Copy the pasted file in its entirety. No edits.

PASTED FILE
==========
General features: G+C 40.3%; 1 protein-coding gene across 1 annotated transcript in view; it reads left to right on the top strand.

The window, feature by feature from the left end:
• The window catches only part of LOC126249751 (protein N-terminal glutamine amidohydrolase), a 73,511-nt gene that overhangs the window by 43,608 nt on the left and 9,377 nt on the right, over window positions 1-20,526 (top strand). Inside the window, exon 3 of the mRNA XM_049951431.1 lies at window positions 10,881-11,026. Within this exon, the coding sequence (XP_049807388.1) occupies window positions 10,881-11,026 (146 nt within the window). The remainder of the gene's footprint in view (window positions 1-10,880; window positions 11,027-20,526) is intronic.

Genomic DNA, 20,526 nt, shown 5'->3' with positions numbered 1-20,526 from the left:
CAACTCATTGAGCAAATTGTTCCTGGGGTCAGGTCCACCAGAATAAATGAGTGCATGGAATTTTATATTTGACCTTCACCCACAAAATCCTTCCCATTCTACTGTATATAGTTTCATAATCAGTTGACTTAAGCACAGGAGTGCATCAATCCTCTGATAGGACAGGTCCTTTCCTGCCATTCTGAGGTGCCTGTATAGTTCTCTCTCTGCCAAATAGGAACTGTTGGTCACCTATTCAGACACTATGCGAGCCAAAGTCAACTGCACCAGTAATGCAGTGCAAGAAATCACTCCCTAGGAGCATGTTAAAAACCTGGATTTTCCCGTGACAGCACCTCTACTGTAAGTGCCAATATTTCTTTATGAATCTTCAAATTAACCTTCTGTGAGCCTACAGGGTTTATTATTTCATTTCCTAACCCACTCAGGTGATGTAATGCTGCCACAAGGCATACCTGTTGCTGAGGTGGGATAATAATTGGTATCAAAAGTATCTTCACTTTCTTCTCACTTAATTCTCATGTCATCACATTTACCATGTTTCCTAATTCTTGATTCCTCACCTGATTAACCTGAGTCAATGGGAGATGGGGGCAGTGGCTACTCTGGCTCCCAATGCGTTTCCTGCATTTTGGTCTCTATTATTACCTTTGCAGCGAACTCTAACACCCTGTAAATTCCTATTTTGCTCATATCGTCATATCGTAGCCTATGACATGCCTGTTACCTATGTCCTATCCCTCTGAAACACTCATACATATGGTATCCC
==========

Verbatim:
General features: G+C 40.3%; 1 protein-coding gene across 1 annotated transcript in view; it reads left to right on the top strand.

The window, feature by feature from the left end:
• The window catches only part of LOC126249751 (protein N-terminal glutamine amidohydrolase), a 73,511-nt gene that overhangs the window by 43,608 nt on the left and 9,377 nt on the right, over window positions 1-20,526 (top strand). Inside the window, exon 3 of the mRNA XM_049951431.1 lies at window positions 10,881-11,026. Within this exon, the coding sequence (XP_049807388.1) occupies window positions 10,881-11,026 (146 nt within the window). The remainder of the gene's footprint in view (window positions 1-10,880; window positions 11,027-20,526) is intronic.

Genomic DNA, 20,526 nt, shown 5'->3' with positions numbered 1-20,526 from the left:
CAACTCATTGAGCAAATTGTTCCTGGGGTCAGGTCCACCAGAATAAATGAGTGCATGGAATTTTATATTTGACCTTCACCCACAAAATCCTTCCCATTCTACTGTATATAGTTTCATAATCAGTTGACTTAAGCACAGGAGTGCATCAATCCTCTGATAGGACAGGTCCTTTCCTGCCATTCTGAGGTGCCTGTATAGTTCTCTCTCTGCCAAATAGGAACTGTTGGTCACCTATTCAGACACTATGCGAGCCAAAGTCAACTGCACCAGTAATGCAGTGCAAGAAATCACTCCCTAGGAGCATGTTAAAAACCTGGATTTTCCCGTGACAGCACCTCTACTGTAAGTGCCAATATTTCTTTATGAATCTTCAAATTAACCTTCTGTGAGCCTACAGGGTTTATTATTTCATTTCCTAACCCACTCAGGTGATGTAATGCTGCCACAAGGCATACCTGTTGCTGAGGTGGGATAATAATTGGTATCAAAAGTATCTTCACTTTCTTCTCACTTAATTCTCATGTCATCACATTTACCATGTTTCCTAATTCTTGATTCCTCACCTGATTAACCTGAGTCAATGGGAGATGGGGGCAGTGGCTACTCTGGCTCCCAATGCGTTTCCTGCATTTTGGTCTCTATTATTACCTTTGCAGCGAACTCTAACACCCTGTAAATTCCTATTTTGCTCATATCGTCATATCGTAGCCTATGACATGCCTGTTACCTATGTCCTATCCCTCTGAAACACTCATACATATGGTATCCC